While the company has agreed to provide security vendors with additional software interfaces for its next-generation Vista OS, Microsoft will need to deliver usable APIs to its partners quickly to avoid further controversy, analysts said.
Microsoft may have agreed to provide security vendors with additional software interfaces for its next-generation Vista operating system, but analysts maintain that any delay on the part of the software giant to distribute the code, or to repair its damaged relationship with partners, could lead to future headaches.
The Redmond, Wash.-based software maker promised to hand over new APIs to its partners on Oct. 16 in a move to quell concerns expressed publicly by major security companies, and the European Union, over two features being included in Vista.
Microsoft specifically agreed to provide its partners with the ability to disable its Windows Security Center dashboard, and to offer new methods for companies to interact with its PatchGuard kernel protection technology, to help put issues regarding the features to rest.
However, despite Microsofts move to address the concerns raised with Vistas security features, industry analysts and spokespeople for the companys largest security partners said that the software giants ability to follow through on its promises, and the speed with which it distributes the APIs, will ultimately decide whether the controversy continues.
If Microsoft does not give its partners everything it has guaranteed, and do so quickly enough to allow security software makers to build their own applications for Vista, which is slated to arrive on the market in November 2006, analysts contend the companys problems will not go away.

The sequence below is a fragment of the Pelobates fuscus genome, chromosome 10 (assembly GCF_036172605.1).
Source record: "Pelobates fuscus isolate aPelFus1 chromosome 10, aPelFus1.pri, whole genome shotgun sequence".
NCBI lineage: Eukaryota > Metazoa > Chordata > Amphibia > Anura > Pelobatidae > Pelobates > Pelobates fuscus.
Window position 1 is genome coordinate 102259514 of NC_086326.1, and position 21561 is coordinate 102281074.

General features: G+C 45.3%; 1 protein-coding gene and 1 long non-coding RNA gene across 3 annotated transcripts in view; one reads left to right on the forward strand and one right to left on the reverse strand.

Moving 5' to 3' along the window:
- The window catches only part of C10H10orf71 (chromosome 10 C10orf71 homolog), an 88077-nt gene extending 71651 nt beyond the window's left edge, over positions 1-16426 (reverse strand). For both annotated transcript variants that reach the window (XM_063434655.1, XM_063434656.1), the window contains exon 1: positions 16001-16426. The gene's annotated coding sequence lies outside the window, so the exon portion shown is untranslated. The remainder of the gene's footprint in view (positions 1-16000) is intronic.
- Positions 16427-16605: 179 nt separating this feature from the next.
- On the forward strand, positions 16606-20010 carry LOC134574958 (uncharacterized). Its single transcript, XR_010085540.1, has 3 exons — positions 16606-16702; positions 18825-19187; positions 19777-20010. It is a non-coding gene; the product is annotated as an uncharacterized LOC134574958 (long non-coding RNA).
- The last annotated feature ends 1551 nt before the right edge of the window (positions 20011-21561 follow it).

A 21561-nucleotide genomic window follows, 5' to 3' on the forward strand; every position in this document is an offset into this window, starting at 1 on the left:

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Microsofts partners have been asking for the APIs for as long as two years, despite the software giants contention that it was only recently asked for the code by its partners, said John Pescatore, analyst with Stamford, Conn.-based Gartner.
If the company takes as long to produce the right tools to allow for new levels of product integration, he said, more complaints will likely be heard from the security market, and also from Microsofts customers.
"The market will need to see that these problems have been resolved within less than a year, by roughly the second half of 2007, because if Microsoft and the security vendors are still at an impasse at that point it will be too late to do anything for customers," Pescatore said.
"If that happens, the EU and others will likely re-evaluate what they want to do, and customers will be upset if future security improvements to Vista, and other companies security applications, are further delayed by any lingering controversy."
Pescatore is calling for Microsoft and its security partners to establish a firm date by which to resolve all of their concerns over interoperability with Vista, allowing customers to plan ahead accordingly for their own timetables in adopting the OS.
And despite Microsofts recent move to appease its partners concerns, the analyst said he remains unconvinced that the situation will be remedied.